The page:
sometimes I kiss people I shouldn’t kiss and let them unbutton my jeans sometimes I leave English class without asking and walk in angular circles until I can hear the blood rushing under my skin sometimes I run until I can’t breathe sometimes I sit in the rain sometimes I sleep for six hours in the middle of the day

sometimes I drive too fast and listen to my music so loud that it hurts sometimes I drink until everything goes black and I don’t remember talking about you all night (even though I do)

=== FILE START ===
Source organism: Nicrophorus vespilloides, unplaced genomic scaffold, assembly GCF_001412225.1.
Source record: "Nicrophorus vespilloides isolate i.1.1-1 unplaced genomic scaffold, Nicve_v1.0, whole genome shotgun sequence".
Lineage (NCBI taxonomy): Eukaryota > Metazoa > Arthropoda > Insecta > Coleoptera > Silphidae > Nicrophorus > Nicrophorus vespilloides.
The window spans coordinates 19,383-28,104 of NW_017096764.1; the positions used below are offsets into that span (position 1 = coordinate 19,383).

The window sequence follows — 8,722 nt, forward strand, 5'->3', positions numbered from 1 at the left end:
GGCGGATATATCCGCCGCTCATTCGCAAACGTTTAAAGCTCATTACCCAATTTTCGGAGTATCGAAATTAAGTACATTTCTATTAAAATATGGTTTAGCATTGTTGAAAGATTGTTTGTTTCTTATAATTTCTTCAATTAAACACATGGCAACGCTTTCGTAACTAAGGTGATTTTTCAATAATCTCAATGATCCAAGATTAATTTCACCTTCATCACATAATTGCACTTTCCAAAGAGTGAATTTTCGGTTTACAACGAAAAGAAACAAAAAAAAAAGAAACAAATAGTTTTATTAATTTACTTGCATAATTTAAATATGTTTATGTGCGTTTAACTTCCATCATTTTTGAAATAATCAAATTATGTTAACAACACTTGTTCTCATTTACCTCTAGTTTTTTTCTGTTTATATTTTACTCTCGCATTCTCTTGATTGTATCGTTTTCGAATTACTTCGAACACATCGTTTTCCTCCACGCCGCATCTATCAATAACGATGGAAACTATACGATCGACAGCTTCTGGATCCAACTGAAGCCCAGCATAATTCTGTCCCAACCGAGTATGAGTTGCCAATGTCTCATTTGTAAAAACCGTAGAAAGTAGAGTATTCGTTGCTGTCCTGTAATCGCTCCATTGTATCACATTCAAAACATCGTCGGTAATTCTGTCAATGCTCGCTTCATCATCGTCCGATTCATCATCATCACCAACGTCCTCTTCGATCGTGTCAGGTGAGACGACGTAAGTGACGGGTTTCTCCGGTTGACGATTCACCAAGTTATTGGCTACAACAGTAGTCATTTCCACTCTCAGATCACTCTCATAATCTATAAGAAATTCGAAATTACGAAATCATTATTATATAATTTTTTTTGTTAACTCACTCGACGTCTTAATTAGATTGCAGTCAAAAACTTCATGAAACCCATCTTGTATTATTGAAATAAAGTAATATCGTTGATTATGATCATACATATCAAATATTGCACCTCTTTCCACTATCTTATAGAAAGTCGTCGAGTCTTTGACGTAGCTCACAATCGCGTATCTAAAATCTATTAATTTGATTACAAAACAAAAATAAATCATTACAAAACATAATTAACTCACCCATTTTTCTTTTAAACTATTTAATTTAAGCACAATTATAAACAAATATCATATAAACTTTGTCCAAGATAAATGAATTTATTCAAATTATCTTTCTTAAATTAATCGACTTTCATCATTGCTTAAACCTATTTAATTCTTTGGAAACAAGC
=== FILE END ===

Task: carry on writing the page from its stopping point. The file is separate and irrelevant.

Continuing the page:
sometimes I cry about books and about people who died hundreds of years ago sometimes I don’t cry even though I want to more than anything sometimes I ignore the people I love sometimes I hold myself to keep everything in because you are not here to do it

sometimes I think I’m alive sometimes I think I probably never will be





Well said.

Interesting fact is that this same theory can be applied to so many historical female women: Marie Antoinette, Empress Elisabeth, Catherine the Great, Catherine de Medici.

When a woman threatens the standardised ideals of the patriarchy, she must be reduced down to the base forms of womanhood, often as prescribed by the Church, which was the base of power in those days.

Despite the fact that times have changed, these images of womanhood are so beaten into our consciousness that we have to make a conscious effort to look beyond them.